IAEA Report Says Iran Accelerating Nuclear Program Faster Than Anticipated

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  • Iran nuclear enrichment facility Reuters
    A nuclear enrichment facility in Iran.
  • Iran nuclear negotiator
    Iran's chief negotiator Saeed Jalili attends a news conference at the Iranian Consulate in Istanbul May 16, 2013. Iran is prepared to pursue nuclear diplomacy with world powers before or after next month's presidential election in the Islamic Republic, its chief negotiator said on Thursday.
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Adding to Israel’s grim worldview and plethora of woes, with Syria falling apart to the north and the Palestinians falling together next door, the International Atomic Energy Agency released a report this week that revealed Iran was exponentially stepping up its nuclear development.

Iran, as always, insists that its nuclear program is meant for peaceful energy development. Israel and the U.S. think otherwise. The United Nations has been walking a line between condemning the program outright and expressing grave concern over Iran’s intentions once it has successfully enriched uranium past the point needed for mere nuclear energy.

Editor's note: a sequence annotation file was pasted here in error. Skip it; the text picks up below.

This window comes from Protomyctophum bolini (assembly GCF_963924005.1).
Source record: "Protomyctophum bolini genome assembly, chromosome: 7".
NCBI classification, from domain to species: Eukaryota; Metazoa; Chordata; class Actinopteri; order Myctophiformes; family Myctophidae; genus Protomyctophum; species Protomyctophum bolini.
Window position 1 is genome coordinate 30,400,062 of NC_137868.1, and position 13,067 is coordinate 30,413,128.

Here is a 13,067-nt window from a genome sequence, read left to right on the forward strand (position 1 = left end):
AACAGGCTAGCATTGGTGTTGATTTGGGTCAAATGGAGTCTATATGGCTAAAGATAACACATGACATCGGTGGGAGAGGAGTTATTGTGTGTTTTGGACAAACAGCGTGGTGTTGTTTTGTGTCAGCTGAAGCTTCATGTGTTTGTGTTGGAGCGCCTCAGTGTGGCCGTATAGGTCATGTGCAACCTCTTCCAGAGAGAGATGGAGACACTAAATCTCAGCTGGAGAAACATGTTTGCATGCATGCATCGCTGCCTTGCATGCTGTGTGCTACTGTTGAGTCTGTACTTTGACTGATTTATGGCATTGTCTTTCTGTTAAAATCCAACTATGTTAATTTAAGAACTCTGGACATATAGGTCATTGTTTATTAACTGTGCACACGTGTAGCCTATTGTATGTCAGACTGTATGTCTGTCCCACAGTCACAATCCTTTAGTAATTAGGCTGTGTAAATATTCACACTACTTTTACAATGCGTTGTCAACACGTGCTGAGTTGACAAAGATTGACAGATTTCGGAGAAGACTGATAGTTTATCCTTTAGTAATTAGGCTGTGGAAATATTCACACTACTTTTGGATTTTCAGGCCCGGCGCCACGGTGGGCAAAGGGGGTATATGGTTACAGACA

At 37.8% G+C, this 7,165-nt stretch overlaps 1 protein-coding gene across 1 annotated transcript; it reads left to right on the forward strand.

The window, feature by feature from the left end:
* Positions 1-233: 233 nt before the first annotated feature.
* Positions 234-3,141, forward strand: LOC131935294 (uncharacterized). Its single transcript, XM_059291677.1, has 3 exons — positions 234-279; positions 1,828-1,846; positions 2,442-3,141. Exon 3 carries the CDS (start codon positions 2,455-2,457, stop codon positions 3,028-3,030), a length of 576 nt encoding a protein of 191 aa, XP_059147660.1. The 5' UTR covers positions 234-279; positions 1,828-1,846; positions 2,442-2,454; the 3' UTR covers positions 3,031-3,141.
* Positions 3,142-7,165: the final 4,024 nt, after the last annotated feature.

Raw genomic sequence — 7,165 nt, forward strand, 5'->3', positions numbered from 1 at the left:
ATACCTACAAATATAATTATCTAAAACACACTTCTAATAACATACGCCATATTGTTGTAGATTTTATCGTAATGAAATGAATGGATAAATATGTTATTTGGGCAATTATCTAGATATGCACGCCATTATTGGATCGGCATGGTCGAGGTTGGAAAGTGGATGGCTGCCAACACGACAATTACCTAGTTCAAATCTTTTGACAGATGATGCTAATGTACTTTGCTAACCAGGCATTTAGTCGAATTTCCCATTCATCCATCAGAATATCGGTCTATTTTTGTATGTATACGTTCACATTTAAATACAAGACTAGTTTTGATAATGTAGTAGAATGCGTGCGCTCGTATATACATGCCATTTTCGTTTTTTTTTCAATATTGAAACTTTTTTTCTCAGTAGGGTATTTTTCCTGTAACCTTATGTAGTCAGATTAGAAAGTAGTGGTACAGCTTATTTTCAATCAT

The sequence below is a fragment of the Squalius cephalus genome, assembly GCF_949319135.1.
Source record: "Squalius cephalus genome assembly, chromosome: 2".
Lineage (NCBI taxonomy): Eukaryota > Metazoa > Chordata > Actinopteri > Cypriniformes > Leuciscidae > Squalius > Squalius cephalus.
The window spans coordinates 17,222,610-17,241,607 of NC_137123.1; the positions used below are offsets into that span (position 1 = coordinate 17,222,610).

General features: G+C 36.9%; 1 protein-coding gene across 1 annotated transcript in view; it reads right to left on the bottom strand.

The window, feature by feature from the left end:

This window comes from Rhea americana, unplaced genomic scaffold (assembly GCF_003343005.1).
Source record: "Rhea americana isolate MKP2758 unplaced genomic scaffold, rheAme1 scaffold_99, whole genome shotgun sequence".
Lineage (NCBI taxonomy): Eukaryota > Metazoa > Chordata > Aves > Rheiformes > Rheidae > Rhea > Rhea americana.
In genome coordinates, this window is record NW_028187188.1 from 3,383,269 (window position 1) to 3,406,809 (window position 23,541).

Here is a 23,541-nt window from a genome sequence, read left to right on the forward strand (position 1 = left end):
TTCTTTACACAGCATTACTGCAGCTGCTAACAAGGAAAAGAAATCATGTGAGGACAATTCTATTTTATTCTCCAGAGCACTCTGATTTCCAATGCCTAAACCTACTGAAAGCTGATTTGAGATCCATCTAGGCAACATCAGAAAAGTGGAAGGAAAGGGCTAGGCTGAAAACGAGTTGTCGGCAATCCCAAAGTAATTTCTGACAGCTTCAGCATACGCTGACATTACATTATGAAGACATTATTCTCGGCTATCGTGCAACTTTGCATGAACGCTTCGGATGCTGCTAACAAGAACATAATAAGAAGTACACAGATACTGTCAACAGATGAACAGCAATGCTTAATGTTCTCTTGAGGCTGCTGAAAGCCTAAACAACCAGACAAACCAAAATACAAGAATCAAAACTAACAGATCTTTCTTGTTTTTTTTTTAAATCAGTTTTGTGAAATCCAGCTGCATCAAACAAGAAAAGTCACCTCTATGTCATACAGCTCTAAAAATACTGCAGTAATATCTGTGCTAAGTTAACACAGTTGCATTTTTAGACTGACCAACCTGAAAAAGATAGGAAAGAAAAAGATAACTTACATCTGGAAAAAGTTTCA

In his speech at the U.N. General Assembly in September, Israeli Prime Minister Benjamin Netanyahu famously (or infamously) took out a cartoon bomb and drew a physical red line at a mark labeled “90 percent,” declaring that this was Israel’s red line, as 90 percent enrichment is required to put together a nuclear weapon. Once Iran’s uranium was enriched to this point, Israel would take action, he threatened.

Iran isn’t quite at the 90 percent level yet, the IAEA said -- but it is at the 20 percent level, and has installed around 700 new centrifuges used for enriching uranium, up from 180 in February of this year. The IAEA reported that the new centrifuges, installed at the nuclear plant near Natanz in the center of the country, are not yet operational, but noted that Iran was also taking measures to thwart the IAEA’s inspection attempts. In particular, Iranian authorities spent months leveling and asphalting over a site that the IAEA wanted to inspect.

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